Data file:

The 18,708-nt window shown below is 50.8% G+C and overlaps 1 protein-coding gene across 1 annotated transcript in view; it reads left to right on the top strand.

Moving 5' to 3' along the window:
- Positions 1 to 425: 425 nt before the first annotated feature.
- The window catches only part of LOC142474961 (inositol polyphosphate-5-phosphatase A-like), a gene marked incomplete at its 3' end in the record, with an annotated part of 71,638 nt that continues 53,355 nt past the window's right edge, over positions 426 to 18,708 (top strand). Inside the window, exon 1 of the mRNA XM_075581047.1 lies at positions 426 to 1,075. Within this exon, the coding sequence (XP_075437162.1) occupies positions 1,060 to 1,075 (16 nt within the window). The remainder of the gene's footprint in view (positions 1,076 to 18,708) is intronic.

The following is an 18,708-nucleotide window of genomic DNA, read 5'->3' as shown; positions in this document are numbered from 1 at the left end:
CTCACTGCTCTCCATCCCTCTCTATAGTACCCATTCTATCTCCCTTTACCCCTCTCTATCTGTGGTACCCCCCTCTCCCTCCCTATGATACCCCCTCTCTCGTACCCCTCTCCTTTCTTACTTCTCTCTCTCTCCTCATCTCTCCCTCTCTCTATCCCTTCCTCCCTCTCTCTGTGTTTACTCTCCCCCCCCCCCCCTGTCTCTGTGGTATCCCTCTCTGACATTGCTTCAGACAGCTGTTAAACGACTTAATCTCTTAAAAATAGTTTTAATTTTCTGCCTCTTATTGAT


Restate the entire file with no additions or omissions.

The 18,708-nt window shown below is 50.8% G+C and overlaps 1 protein-coding gene across 1 annotated transcript in view; it reads left to right on the top strand.

Moving 5' to 3' along the window:
- Positions 1 to 425: 425 nt before the first annotated feature.
- The window catches only part of LOC142474961 (inositol polyphosphate-5-phosphatase A-like), a gene marked incomplete at its 3' end in the record, with an annotated part of 71,638 nt that continues 53,355 nt past the window's right edge, over positions 426 to 18,708 (top strand). Inside the window, exon 1 of the mRNA XM_075581047.1 lies at positions 426 to 1,075. Within this exon, the coding sequence (XP_075437162.1) occupies positions 1,060 to 1,075 (16 nt within the window). The remainder of the gene's footprint in view (positions 1,076 to 18,708) is intronic.

The following is an 18,708-nucleotide window of genomic DNA, read 5'->3' as shown; positions in this document are numbered from 1 at the left end:
CTCACTGCTCTCCATCCCTCTCTATAGTACCCATTCTATCTCCCTTTACCCCTCTCTATCTGTGGTACCCCCCTCTCCCTCCCTATGATACCCCCTCTCTCGTACCCCTCTCCTTTCTTACTTCTCTCTCTCTCCTCATCTCTCCCTCTCTCTATCCCTTCCTCCCTCTCTCTGTGTTTACTCTCCCCCCCCCCCCCTGTCTCTGTGGTATCCCTCTCTGACATTGCTTCAGACAGCTGTTAAACGACTTAATCTCTTAAAAATAGTTTTAATTTTCTGCCTCTTATTGAT